Dear Steve

Benefit Sanctions statistics

We recently completed our compliance check of your Benefit Sanctions statistics against the Code of Practice for Statistics. Even though these statistics are still in development, they are important official statistics valued by users across government and those with an interest in the Benefits system. We have made several recommendations to support the continued development of these statistics.

We considered the Trustworthiness, Quality and Value of these statistics in relation to the Code and have appreciated the positive and constructive way that the team has engaged with us during our review.

Our review found many examples of good practice. We would particularly like to recognise the complexities around the development of these statistics and the re-instating of the currently suspended measures of legacy benefits sanctions, and the need to balance the pace of progress with making sure that the statistics are suitably robust.

The background information and guidance for the statistics is comprehensive and provides transparency around the issues with the data and methods and that those issues are being addressed. There are appropriate health warnings throughout the bulletin about making comparisons across benefits due to the different data sources used and methodological approaches. Making the data available for wider re-use through Stat-Xplore enables users to carry out their own further analysis and enhances the usefulness of the data.

From our conversations with your team, it is clear that a great deal of work is going on to re-instate the currently suspended measures and develop the published series further to add more value and meet user needs. This is while dealing with the limitations associated with the data being collected for operational reasons and not specifically for statistical production – for example, the data being held across several different systems and difficulties with accessing the data in a useable format. It was good to hear that regular conversations are happening between the statistics team and policy colleagues within DWP in particular to understand the context behind the year-on-year increases in reasons for sanctions decisions – an area flagged by users who would like to understand more around these reasons. The statistics team also told us that there has been a positive change in the way ethnicity data are collected during benefit applications which should enable ethnicity breakdowns to be published in future – which would address a data gap we have also seen identified by users.

However, it is difficult for users to see and appreciate this work happening as this has not been communicated to them. Sharing details of both activity to date and planned work with users would help them to understand the amount of effort that is going into making the Benefit Sanctions statistics as useful and useable as possible. When sharing your plans, you should also provide details of how you plan to prioritise work going forward so it is clear to users when developments may occur, which will also help manage their expectations.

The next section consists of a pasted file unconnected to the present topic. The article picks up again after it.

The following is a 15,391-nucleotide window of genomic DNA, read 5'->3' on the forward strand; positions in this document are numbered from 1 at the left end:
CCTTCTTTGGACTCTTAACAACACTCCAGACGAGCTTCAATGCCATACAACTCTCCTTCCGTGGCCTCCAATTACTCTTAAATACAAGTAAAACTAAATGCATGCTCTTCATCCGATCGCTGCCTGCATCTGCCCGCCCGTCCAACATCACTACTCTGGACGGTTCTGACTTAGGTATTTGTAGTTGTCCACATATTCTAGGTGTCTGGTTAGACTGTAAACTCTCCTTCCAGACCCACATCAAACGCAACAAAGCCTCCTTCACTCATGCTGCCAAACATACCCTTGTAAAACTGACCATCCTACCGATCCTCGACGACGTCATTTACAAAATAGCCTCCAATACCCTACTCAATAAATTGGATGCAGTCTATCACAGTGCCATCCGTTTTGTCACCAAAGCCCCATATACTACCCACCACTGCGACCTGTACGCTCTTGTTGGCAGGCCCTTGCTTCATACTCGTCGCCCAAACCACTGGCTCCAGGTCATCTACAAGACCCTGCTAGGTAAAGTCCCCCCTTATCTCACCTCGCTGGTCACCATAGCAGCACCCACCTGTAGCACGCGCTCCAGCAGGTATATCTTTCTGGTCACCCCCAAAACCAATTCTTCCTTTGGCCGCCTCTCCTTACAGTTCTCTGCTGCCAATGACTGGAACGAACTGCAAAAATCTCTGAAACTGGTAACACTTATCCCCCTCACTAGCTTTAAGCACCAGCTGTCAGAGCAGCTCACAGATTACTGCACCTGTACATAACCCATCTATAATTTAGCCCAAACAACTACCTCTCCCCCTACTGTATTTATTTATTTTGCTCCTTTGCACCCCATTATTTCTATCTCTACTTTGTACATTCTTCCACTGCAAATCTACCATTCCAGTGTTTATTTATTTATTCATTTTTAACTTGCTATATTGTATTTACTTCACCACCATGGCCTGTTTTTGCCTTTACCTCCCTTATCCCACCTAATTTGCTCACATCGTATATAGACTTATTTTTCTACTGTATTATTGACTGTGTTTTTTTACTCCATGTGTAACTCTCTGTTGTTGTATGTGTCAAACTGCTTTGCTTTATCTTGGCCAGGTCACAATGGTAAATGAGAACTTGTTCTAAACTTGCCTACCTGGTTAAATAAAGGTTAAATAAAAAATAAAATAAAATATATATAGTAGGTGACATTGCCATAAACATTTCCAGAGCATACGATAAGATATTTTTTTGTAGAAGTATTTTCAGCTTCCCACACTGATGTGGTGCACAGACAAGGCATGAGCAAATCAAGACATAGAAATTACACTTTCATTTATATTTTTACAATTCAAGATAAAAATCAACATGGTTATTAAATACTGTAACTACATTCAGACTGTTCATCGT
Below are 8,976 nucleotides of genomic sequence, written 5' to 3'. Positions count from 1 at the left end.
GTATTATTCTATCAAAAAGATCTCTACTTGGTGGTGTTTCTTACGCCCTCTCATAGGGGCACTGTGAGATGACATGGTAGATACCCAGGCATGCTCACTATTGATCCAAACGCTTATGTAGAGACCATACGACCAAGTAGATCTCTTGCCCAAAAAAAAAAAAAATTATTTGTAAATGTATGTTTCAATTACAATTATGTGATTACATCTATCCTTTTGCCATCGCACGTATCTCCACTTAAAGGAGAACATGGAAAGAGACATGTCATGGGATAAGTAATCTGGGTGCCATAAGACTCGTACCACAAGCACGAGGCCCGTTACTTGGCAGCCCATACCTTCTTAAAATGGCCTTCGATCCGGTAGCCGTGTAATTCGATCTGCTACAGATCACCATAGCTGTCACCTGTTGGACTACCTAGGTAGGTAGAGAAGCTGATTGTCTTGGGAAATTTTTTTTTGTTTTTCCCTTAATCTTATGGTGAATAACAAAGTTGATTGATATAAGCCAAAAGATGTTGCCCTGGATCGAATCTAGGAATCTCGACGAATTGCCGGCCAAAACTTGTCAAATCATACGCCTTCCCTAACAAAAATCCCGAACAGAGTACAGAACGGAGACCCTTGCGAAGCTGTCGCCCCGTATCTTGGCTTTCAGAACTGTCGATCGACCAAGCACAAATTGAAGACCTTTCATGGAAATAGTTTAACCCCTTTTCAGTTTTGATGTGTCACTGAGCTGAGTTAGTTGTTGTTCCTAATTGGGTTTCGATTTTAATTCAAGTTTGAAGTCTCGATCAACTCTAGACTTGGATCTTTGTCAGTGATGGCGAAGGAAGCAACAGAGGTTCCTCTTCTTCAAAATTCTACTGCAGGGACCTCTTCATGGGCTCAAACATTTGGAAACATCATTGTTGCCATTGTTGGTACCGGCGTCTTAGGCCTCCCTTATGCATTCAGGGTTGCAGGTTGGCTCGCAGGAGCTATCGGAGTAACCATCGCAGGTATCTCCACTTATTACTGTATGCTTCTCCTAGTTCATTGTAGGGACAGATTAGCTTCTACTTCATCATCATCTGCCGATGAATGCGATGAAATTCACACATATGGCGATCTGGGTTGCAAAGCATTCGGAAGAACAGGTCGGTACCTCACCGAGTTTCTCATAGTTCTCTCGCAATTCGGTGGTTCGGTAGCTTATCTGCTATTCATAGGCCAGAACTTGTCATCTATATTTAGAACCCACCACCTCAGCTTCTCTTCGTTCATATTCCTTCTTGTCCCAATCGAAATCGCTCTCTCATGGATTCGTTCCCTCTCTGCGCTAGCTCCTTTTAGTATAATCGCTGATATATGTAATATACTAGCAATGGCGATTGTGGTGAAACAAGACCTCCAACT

As the plans to reinstate the suspended measures progress and with other valuable developments in the pipeline, we fully support the team’s plans to engage more widely with users beyond the regular user forums and stakeholder engagement that are already in place, and which are providing helpful channels for known users to provide feedback. Our user engagement guidance provides a useful framework to help plan these activities and this wider engagement can help inform any future decisions regarding these statistics that will help to ensure that they remain useful, relevant and continue to support understanding of this important area. The Government Analysis Function is also developing a User Support and Engagement Resource (USER) hub which contains helpful guidance on engaging with users.

In our review we identified a gap in the available quality assurance information, and we are pleased to hear from the team that it is following our Quality Assurance of Administrative Data (QAAD) guidance in order to provide both the team and users the necessary assurance about quality and to help users understand how the Benefit Sanctions data are collected and processed. The team has told us that it will publish this as soon as it is ready.

Our Labour Market and Welfare domain lead will continue to engage with you and your team on progress in the coming months. Please do not hesitate to get in touch if you would like to discuss any aspects of this letter further.

Yours sincerely

Mark Pont

Assessment Programme Lead